There is a book on the bridge of most sailing vessels called “The American Practical Navigator.” Most people call it Bowditch, for short. It is a thick tome, and has an insane wealth of information in it, as Nathanial Bowditch vowed to “put down in the book nothing I can’t teach the crew.” He evidently thought his crew could learn anything, as Bowditch is an encyclopedia of information. You can find distances to nearby planets, how magnetic fields change around iron vessels, what to do if you are lost at sea, what mirages are, and rules to navigate around hurricanes. It’s been updated multiple times since Bowditch’s version in 1802, but one fact has remained. There is math—oodles and oodles of geometry and algebra and calculus—on every page. In fact, a lot of the Bell M. Shimada runs on math—even our acoustic fishing is all based on speed and wavelengths of sound.

transfer

Screenshot from the Bell M. Shimada’s Acoustics Lab showing the visual rendition (left to right) of 18,000Hz, 38,000Hz, and 120,000Hz.  The ocean floor is the rainbow wavy line 250-450meters below.  This was transect #38; we fished the red/orange splotches approx 150 meters deep.  They were all hake!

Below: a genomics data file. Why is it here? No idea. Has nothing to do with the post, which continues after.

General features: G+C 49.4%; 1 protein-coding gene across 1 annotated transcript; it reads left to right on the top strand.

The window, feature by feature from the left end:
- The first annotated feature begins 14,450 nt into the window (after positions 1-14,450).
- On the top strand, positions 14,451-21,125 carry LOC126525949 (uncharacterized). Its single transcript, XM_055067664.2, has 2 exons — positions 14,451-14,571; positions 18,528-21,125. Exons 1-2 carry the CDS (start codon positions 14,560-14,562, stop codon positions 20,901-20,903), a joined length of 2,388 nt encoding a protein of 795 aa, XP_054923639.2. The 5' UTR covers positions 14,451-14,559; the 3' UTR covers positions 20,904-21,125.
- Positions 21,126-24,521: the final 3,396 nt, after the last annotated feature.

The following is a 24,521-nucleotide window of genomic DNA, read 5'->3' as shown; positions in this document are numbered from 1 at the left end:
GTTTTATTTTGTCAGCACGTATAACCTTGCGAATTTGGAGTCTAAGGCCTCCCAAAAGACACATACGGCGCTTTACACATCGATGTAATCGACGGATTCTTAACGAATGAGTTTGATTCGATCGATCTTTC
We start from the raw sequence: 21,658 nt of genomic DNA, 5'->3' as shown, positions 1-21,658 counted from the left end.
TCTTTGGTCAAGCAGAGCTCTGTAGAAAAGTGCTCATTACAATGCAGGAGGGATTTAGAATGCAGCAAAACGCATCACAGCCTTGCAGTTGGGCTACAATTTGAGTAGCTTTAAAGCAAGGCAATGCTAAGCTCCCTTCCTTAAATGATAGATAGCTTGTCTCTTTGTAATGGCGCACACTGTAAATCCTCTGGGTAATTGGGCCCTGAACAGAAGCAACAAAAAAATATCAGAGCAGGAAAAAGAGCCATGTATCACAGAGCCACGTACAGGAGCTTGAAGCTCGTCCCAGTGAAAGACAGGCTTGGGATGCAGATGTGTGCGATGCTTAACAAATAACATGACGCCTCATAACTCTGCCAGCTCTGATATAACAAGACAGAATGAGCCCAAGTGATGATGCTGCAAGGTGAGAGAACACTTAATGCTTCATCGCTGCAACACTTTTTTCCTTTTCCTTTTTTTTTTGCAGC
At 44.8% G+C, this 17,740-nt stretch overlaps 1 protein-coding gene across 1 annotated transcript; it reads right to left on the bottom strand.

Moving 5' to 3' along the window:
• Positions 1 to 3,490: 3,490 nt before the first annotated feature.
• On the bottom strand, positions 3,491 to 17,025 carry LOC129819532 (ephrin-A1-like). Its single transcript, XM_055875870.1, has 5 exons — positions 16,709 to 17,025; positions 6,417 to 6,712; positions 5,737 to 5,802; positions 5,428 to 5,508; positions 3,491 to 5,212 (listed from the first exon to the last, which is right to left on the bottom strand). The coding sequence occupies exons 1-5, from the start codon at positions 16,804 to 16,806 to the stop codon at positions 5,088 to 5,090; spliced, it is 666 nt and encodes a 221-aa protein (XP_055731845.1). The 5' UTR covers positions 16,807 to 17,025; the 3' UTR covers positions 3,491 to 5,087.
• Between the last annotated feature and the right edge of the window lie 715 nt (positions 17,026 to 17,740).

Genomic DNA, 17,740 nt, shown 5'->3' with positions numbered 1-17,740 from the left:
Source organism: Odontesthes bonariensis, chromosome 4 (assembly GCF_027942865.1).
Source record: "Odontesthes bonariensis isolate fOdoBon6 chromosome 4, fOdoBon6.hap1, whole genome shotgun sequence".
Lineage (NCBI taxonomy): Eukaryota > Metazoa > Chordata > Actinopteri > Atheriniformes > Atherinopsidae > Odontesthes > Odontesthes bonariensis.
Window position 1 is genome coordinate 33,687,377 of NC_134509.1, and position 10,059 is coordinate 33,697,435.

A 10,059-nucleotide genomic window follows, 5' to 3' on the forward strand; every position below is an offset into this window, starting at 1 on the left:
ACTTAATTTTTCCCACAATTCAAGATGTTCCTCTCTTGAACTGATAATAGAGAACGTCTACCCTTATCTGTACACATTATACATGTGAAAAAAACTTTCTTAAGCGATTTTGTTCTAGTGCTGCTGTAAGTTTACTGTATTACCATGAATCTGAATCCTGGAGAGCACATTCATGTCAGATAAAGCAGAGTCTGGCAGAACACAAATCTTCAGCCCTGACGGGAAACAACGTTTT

Sonar was first used in World War I to detect submarines, and began to be used to sense fish soon after the war ended, with limited success. Sonar advanced rapidly through World War II and fishermen and scientists modified surplus military sonar to specifically detect ocean life. Since sound will bounce off “anything different than water,” we can now use different frequencies and energy to determine an incredible amount of information on a fish’s life. We can “try to tell what kind of fish, where they are, map vertically what they do, and determine their density.” The chief scientist, Dr. Sandy Parker-Stetter says it best. “My job is to spy on fish.” In my opinion, Sandy seems good enough to be in the Acoustics CIA. Click on Adventures in a Blue World; Why Math Matters, to learn all about fish spying and other reasons you should pay attention in algebra class.